On Wednesday, Mitt Romney’s campaign launched a new Spanish-language television ad in Florida, three weeks before the primary on January 31.
Just weeks away from Florida's January 31 Republican primary, the GOP has launched a campaign to woo the Latino vote - both nationally and in the crucial battleground state.
The Hispanic Leadership Network, a center-right advocacy action group, today announced Senator Marco Rubio will speak at the "Inspiring Action" conference in Miami on Friday, January 27, 2012.
The Hispanic vote represented a mere 9 percent of all ballots cast in the 2008 presidential election, but the peculiarities of the United States electoral system makes the presence of those votes in certain states crucial for the national result.
If Gingrich ends up the GOP nominee, it could potentially bring back Bush-like rhetoric from 2004 and allow Republicans to build a strategy that targets Latinos.
The Republican presidential frontrunner is tapping former Marco Rubio campaign chief Jose Mallea to run his Florida operations.
Democrats are counting on enthusiastic support from Hispanics to propel them to victory one year from now, even though a lack of progress on immigration reform under President Obama and increasingly harsh rhetoric from Republicans has left many Hispanics disenchanted with both parties.
Immigrants are following the path of their predecessors and assimilating just as rapidly today as they did in the past, and are on track to achieve great successes by 2030.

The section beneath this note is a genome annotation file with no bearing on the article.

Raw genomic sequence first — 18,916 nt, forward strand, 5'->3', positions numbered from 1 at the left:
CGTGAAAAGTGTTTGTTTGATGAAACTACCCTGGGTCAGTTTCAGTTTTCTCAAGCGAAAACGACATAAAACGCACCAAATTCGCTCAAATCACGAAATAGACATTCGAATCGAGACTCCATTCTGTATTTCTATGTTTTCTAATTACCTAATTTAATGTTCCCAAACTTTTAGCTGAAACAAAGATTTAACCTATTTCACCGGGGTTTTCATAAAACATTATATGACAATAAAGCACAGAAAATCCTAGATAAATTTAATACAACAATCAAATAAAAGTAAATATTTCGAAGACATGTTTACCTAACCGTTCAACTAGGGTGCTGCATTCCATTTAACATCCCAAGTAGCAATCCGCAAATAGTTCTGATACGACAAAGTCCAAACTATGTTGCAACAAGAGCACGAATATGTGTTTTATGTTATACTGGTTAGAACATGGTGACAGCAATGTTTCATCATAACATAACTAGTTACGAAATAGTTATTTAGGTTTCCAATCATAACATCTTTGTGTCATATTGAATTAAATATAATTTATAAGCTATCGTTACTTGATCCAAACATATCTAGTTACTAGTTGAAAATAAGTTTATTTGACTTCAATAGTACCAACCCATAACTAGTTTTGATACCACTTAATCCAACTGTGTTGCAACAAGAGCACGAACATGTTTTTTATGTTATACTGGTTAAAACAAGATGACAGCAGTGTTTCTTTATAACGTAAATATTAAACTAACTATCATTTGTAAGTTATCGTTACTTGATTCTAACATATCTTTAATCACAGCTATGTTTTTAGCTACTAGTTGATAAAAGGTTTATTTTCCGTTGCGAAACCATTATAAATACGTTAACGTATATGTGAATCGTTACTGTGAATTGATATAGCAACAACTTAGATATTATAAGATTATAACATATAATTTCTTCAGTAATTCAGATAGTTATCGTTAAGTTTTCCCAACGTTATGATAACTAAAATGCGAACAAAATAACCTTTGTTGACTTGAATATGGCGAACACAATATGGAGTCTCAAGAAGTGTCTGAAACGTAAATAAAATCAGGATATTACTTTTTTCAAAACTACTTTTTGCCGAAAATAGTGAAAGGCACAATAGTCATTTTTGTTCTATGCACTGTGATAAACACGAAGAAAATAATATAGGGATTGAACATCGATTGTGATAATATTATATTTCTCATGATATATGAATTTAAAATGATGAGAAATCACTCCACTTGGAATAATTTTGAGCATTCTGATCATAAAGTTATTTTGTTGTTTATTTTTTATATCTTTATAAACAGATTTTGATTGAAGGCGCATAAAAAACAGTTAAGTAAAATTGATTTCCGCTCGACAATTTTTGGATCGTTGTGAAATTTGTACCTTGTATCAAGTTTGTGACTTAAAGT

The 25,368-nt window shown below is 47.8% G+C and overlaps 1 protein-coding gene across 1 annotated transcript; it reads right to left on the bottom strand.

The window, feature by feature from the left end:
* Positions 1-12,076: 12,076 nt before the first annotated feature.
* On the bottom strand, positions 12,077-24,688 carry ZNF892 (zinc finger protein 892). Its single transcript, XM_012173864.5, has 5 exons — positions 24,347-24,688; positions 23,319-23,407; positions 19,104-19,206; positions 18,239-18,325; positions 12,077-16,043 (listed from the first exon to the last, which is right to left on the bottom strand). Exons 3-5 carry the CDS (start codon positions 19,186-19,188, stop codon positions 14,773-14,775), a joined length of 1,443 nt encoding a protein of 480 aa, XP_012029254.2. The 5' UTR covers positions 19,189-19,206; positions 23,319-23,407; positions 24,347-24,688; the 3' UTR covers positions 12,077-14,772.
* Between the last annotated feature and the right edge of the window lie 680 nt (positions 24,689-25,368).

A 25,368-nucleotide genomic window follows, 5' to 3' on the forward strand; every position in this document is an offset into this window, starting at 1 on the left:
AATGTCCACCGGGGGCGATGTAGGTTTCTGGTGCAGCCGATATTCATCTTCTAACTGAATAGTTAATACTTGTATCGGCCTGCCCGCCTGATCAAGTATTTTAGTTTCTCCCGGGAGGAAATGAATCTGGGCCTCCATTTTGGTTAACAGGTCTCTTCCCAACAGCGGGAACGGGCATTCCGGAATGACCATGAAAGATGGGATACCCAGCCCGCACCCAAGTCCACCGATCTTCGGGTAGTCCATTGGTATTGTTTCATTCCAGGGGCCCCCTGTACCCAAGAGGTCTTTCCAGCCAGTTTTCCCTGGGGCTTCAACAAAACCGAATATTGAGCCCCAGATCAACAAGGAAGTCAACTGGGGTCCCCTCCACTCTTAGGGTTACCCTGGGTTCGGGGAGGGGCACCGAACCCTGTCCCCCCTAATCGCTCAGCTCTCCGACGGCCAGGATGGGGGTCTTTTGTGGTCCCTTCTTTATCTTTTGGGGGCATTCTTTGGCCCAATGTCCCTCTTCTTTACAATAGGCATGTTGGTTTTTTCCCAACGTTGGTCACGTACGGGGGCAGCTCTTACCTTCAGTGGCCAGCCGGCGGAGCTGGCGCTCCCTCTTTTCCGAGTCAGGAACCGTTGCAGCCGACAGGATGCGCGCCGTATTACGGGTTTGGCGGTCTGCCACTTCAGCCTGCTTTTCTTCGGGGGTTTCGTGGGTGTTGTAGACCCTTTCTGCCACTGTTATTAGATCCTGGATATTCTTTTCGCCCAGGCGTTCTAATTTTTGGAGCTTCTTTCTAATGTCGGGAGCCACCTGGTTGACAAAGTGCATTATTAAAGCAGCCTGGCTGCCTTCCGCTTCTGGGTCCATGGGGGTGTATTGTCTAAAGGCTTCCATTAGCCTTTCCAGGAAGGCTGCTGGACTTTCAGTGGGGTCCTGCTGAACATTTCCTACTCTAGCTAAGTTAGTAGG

As demonstrations against the unequal distribution of wealth in the United States ratchet up, research provides a statistical look at that distribution: The number of people living in poverty has increased, are becoming more Latino, elderly and working-class.
Repeat after me, GOP: "Marco Rubio will not be our savior with Latinos in the 2012 election."
U.S.-born children of undocumented immigrants must pay out-of-state tuition in Florida. A lawsuit has been filed to overturn the policy.
The Republican Party makes no secret of the fact it’s trying to capitalize on its rising political stars – New Mexico Gov. Susana Martinez, Nevada Gov. Brian Sandoval and Florida Sen. Marc Rubio – who are popular political newcomers in presidential battleground states.
President Barack Obama’s effort to court Hispanics, a key electoral bloc, continued Wednesday as his press office announced a White House American Latino Heritage Forum, meant to “celebrate the past and ongoing contributions of American Latinos who have helped shape America’s rich and diverse history.”
The party leaders say the network tried to “extort” U.S. Senator Marco Rubio to appear on an interview show.